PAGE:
This is the second time I've gotten this far. Everyone says toe-up socks are easy and they are! Except that it's much easier to gauge size by sticking your foot in a sock and seeing how far you need to knit in order to reach the toe then the other way around. I often switch needle sizes when following sock patterns and I rarely give a second's thought to jumping from a 2 to a 3. When working toe-up, however, you have to. The first Baudelaire (smallest size) was too big on 3s. I frogged back and started over. Somehow, despite following the pattern to the letter, they are again too big. But I'm just going to rip the toe off after I finish and shorten them.
In other news (and addressing my absence of late) I'm back at school and in the studio full-time.
So far I've been struggling with technical problems galore. 30 gauge copper wire is a 2D material in the midst of crisis. It is not fibre. It is not yarn. It is also not entirely sure that it wants to be metal. It resists all attempts to find an even tension, breaks when the warp is yanked too tightly, loves being wound on the bobbin and prefers being the weft over the warp. I've been working with double weave, and I think part of my problem may be that I jumped from an 8 harness to a 16 harness loom (with dreamy, sculptural visions of splitting each layer again and again). But after a week and a half, I've accumulated nothing but samples with uneven setts and snapping threads. I'll throw on another copper warp this weekend, but in the meantime I'm being cautious and have switched to a low-stretch monofilament warp (aka as high quality fishing line).
In the bottom of half of this photograph, the warp is set at 12 epi (not quite enough for a weft-faced fabric). Once the warp was split for double weave, however, the weft packed down much more tightly.
You can see below where I've thrown the shuttle with brass several times.
What I'm really interested in here is the flashing from the layer beneath (I don't know if it shows up all that well here. It does in my studio). The top layer is copper, the bottom is brass. I'm going to try patinating and heat-setting some of my copper tomorrow, as well as playing with dyed natural fibres, just to see what kind of contrast it creates. I think it would also be interesting to reduce the epi sett a tad, to perhaps 8 epi, just to increase the flashing. I'm curious as to whether or not it would be possible to play with ikat or shadow images on the layer underneath, and how much I could control their flashing through.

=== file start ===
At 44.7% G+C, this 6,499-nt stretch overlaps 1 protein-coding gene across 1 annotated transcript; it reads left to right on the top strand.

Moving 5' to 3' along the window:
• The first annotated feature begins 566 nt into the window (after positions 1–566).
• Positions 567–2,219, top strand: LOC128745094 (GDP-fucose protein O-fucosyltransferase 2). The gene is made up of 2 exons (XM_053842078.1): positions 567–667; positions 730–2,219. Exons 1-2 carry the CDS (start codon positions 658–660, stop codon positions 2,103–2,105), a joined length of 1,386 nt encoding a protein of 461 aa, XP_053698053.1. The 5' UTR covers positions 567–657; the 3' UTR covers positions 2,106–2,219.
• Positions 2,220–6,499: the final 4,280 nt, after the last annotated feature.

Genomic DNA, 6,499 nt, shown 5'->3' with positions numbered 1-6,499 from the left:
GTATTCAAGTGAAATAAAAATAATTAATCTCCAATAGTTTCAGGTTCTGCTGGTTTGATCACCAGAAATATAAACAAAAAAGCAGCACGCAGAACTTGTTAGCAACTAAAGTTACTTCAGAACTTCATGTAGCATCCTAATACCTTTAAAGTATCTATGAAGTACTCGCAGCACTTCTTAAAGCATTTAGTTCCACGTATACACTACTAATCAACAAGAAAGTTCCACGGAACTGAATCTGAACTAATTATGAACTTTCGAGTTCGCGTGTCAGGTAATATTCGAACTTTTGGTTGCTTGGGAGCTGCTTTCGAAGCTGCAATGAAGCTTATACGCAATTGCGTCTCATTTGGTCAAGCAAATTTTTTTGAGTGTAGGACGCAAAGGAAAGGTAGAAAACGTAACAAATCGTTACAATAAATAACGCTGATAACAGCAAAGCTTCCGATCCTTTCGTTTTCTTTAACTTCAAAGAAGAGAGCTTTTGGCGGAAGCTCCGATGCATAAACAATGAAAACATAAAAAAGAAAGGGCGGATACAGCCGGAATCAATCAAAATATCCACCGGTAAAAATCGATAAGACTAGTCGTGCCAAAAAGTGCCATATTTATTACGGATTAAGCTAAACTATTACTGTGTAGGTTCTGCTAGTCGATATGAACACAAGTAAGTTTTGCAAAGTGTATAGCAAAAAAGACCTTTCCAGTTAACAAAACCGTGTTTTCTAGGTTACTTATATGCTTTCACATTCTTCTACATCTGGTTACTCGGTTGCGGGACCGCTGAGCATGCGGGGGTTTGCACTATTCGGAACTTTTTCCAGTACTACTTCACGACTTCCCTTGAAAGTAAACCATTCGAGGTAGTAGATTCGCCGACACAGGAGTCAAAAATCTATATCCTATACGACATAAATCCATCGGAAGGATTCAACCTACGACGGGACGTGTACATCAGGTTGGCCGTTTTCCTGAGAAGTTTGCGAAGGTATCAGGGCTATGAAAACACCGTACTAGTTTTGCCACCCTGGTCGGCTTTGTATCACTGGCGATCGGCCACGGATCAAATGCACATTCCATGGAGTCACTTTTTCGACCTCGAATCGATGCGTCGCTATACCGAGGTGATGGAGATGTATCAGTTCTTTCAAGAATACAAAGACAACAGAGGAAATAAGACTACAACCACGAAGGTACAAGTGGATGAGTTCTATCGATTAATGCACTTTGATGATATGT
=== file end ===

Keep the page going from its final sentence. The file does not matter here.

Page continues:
We have a new member of the family. Her name is Sinopa. She's approximately one year old and from the local SPCA here in Halifax. She and Willa are getting along fairly well after one month, although there is still a fair amount of territorial 'playing' going on.
Unfortunately, new kitty brought a minor cold home with her, and I wound up bringing Willa to the vet with a teary eye. Remembering that Willa had not been fond of the vet as a kitten, I brought my welding gloves. It was a good thing I did. She was so horrible that even wrapped in two towels and with myself and a vet tech holding her down, her very brave vet could not manage any sort of eye exam. According to the clinic, Willa is one of the worst patients in the city and they even inquired as to whether or not she had she suffered any major trauma at the vet's as a kitten? Nope.
The shame... or the pride... of being on the vet's 'special' list, so that they can have protective gear prepared, calming pheromones sprayed in her examining room, and sedatives on hand.
Does this look like a hissing, snarling, attacking monster?
I think not.